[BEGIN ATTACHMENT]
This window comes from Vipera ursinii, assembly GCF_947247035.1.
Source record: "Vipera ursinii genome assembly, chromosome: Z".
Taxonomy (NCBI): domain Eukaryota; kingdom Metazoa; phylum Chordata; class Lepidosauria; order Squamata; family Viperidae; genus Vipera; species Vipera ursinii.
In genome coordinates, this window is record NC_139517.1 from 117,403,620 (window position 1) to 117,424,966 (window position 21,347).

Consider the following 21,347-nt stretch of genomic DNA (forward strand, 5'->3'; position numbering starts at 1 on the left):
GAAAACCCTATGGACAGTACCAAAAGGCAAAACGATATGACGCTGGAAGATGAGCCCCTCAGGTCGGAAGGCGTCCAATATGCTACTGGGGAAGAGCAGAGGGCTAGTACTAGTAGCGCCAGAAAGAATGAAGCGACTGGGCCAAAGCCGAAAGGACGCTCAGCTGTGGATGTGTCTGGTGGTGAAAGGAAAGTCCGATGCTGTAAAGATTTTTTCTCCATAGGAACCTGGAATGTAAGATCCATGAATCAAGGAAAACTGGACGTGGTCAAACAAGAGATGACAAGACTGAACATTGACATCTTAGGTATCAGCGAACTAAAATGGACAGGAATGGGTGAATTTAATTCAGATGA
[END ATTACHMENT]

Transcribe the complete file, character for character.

This window comes from Vipera ursinii, assembly GCF_947247035.1.
Source record: "Vipera ursinii genome assembly, chromosome: Z".
Taxonomy (NCBI): domain Eukaryota; kingdom Metazoa; phylum Chordata; class Lepidosauria; order Squamata; family Viperidae; genus Vipera; species Vipera ursinii.
In genome coordinates, this window is record NC_139517.1 from 117,403,620 (window position 1) to 117,424,966 (window position 21,347).

Consider the following 21,347-nt stretch of genomic DNA (forward strand, 5'->3'; position numbering starts at 1 on the left):
GAAAACCCTATGGACAGTACCAAAAGGCAAAACGATATGACGCTGGAAGATGAGCCCCTCAGGTCGGAAGGCGTCCAATATGCTACTGGGGAAGAGCAGAGGGCTAGTACTAGTAGCGCCAGAAAGAATGAAGCGACTGGGCCAAAGCCGAAAGGACGCTCAGCTGTGGATGTGTCTGGTGGTGAAAGGAAAGTCCGATGCTGTAAAGATTTTTTCTCCATAGGAACCTGGAATGTAAGATCCATGAATCAAGGAAAACTGGACGTGGTCAAACAAGAGATGACAAGACTGAACATTGACATCTTAGGTATCAGCGAACTAAAATGGACAGGAATGGGTGAATTTAATTCAGATGA